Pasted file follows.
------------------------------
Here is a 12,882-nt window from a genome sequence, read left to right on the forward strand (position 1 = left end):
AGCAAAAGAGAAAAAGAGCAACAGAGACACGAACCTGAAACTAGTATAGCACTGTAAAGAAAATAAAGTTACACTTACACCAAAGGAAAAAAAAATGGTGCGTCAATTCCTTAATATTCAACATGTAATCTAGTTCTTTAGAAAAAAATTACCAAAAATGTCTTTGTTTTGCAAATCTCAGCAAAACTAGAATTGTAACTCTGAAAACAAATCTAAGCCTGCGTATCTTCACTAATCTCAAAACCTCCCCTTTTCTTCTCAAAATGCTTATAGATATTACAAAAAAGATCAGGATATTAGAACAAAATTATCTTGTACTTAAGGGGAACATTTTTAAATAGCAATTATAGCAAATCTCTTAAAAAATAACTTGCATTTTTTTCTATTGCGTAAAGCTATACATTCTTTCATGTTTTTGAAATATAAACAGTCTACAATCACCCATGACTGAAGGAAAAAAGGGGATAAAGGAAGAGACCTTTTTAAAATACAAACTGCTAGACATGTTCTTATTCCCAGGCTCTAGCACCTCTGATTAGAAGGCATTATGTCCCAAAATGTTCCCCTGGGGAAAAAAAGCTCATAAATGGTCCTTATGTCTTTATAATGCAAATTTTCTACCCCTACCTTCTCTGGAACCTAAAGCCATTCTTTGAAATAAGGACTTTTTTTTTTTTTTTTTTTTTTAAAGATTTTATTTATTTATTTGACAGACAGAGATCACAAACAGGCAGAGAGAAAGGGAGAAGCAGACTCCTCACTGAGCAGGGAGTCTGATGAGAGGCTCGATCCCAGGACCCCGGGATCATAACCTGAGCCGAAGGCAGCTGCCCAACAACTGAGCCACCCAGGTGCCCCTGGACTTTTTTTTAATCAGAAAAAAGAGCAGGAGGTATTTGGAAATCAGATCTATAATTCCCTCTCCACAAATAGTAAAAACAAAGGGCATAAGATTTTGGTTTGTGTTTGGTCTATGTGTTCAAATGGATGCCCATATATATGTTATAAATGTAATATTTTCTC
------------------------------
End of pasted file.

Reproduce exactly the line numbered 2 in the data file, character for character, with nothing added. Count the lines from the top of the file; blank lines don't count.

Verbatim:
AGCAAAAGAGAAAAAGAGCAACAGAGACACGAACCTGAAACTAGTATAGCACTGTAAAGAAAATAAAGTTACACTTACACCAAAGGAAAAAAAAATGGTGCGTCAATTCCTTAATATTCAACATGTAATCTAGTTCTTTAGAAAAAAATTACCAAAAATGTCTTTGTTTTGCAAATCTCAGCAAAACTAGAATTGTAACTCTGAAAACAAATCTAAGCCTGCGTATCTTCACTAATCTCAAAACCTCCCCTTTTCTTCTCAAAATGCTTATAGATATTACAAAAAAGATCAGGATATTAGAACAAAATTATCTTGTACTTAAGGGGAACATTTTTAAATAGCAATTATAGCAAATCTCTTAAAAAATAACTTGCATTTTTTTCTATTGCGTAAAGCTATACATTCTTTCATGTTTTTGAAATATAAACAGTCTACAATCACCCATGACTGAAGGAAAAAAGGGGATAAAGGAAGAGACCTTTTTAAAATACAAACTGCTAGACATGTTCTTATTCCCAGGCTCTAGCACCTCTGATTAGAAGGCATTATGTCCCAAAATGTTCCCCTGGGGAAAAAAAGCTCATAAATGGTCCTTATGTCTTTATAATGCAAATTTTCTACCCCTACCTTCTCTGGAACCTAAAGCCATTCTTTGAAATAAGGACTTTTTTTTTTTTTTTTTTTTTTAAAGATTTTATTTATTTATTTGACAGACAGAGATCACAAACAGGCAGAGAGAAAGGGAGAAGCAGACTCCTCACTGAGCAGGGAGTCTGATGAGAGGCTCGATCCCAGGACCCCGGGATCATAACCTGAGCCGAAGGCAGCTGCCCAACAACTGAGCCACCCAGGTGCCCCTGGACTTTTTTTTAATCAGAAAAAAGAGCAGGAGGTATTTGGAAATCAGATCTATAATTCCCTCTCCACAAATAGTAAAAACAAAGGGCATAAGATTTTGGTTTGTGTTTGGTCTATGTGTTCAAATGGATGCCCATATATATGTTATAAATGTAATATTTTCTC